A panel of business leaders in South Dakota called on Congress to solve the state's jobs crunch -- a cat's cradle of low unemployment with still tens of thousands of jobs to fill -- by passing bipartisan immigration reform and opening up the state to new workers ready to fill needed jobs from Wall Drug's donut counter to East River dairy farms to medical centers in Sioux Falls. The immigration roundtable, hosted on Wednesday, May 19 by the South Dakota Chamber of Commerce and Industry, brought together a former Republican state legislative leader, representatives of retailers and generals contractors, and even a DACA "dreamer," a recipient of Deferred Action for Childhood Arrivals, who teaches Spanish language courses at a Sioux Falls preschool.
Migrant advocates enraged over Biden's slow Haiti moves
Rafael Bernal, The Hill
Pressure is mounting on the Biden administration to address worsening humanitarian conditions in Haiti and provide deportation protections covering tens of thousands of Haitians in the United States. Activists stateside are demanding that President Biden redesignate the country for temporary protected status (TPS), a move that would give more than 100,000 Haitians the right to live and work in the United States. Haitian migrants within the U.S. have long been demanding the country's redesignation for the TPS program, but they say it has renewed urgency amid political upheaval in the Caribbean country.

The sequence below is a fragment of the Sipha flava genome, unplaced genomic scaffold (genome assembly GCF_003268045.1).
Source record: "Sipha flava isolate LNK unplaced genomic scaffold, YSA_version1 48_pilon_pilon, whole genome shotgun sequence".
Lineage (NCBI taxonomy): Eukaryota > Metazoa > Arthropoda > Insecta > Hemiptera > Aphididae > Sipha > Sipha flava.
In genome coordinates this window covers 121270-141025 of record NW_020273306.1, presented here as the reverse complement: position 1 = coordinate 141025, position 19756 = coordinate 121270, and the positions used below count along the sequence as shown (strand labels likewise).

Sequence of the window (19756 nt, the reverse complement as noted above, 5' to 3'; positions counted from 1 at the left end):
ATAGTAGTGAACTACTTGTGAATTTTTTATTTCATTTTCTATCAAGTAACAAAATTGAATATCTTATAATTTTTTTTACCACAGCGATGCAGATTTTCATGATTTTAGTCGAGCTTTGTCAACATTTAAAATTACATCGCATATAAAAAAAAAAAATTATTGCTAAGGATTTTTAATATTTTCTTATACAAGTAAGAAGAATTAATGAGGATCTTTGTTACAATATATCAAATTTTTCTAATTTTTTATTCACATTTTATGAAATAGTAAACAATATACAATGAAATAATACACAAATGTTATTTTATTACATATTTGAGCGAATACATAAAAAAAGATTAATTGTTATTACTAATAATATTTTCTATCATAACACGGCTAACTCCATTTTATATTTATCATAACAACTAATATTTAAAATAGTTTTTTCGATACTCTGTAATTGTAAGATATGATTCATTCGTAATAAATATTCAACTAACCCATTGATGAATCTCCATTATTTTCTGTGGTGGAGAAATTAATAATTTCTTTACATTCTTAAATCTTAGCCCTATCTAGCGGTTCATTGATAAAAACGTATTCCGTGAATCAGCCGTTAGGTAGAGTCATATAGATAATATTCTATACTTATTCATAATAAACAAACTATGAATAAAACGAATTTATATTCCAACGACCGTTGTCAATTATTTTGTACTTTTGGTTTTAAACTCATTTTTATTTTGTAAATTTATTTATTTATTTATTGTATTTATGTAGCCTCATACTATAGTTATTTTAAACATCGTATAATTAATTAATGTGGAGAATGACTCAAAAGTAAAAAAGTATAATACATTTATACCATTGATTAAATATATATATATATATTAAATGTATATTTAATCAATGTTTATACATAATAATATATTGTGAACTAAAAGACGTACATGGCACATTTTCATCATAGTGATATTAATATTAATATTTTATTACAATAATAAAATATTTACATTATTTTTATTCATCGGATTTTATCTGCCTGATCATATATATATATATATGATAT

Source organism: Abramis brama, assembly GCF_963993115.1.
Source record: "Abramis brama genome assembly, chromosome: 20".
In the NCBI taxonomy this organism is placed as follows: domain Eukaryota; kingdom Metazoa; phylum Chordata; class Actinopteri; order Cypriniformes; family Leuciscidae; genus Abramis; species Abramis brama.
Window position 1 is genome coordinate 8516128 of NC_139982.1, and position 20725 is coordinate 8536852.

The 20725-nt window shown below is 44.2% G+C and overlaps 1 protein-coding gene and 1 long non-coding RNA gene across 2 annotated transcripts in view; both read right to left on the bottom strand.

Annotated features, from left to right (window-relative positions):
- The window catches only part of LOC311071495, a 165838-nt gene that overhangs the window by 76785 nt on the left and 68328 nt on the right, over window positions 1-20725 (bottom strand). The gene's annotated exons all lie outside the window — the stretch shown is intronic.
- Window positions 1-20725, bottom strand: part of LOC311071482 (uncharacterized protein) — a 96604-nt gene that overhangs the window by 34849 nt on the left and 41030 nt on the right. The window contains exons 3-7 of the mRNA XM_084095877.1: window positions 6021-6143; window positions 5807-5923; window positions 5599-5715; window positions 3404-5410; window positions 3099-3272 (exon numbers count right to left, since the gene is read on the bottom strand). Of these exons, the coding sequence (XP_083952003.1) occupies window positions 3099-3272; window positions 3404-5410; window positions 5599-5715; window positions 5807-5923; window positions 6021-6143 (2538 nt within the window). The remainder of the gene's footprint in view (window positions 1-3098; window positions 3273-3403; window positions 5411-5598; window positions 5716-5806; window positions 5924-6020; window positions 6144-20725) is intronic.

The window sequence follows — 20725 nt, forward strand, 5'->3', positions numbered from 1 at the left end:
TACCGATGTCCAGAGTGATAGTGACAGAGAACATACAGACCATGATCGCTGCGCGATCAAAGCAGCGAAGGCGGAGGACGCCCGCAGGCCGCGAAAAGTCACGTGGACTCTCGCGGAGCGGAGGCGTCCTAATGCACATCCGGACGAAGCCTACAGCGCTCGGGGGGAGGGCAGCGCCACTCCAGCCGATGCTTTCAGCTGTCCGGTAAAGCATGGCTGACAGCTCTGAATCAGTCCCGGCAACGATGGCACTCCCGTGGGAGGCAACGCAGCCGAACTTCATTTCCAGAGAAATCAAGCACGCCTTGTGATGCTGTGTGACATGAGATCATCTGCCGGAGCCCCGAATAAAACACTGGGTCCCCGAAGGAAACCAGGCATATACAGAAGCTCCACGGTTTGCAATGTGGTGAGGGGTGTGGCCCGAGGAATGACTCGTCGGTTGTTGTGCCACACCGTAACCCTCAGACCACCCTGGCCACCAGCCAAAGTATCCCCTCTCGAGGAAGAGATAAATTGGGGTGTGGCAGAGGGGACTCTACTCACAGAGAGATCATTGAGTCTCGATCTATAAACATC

LGBTQ Africans struggle to navigate US asylum process
Prince Chingarande, Los Angeles Blade
It is no secret that many LGBTQ individuals around the world live in fear of the negative implications that result from identifying outside the limits of cisgenderism and heteronormativity. For Africans living in Africa, this panic is even more pronounced as many are abused, jailed, or even murdered for simply existing as queer. According to Global Citizen, homosexuality is still punishable by death in four countries on the African continent: Somalia, South Sudan, Mauritania, and Nigeria (in states where Sharia law applies). Only 22 out of the 54 countries on the African continent have legalized homosexuality, and South Africa is currently the only country where same-sex marriage is legally recognized by the government.
The dividing line
The Washington Post
Gay Immigrant Recalls His American Journey, Underscores Need for Support
Gay City News
After escaping multiple wars overseas, refugee in Spokane hopes U.S. citizenship will help her reunite with children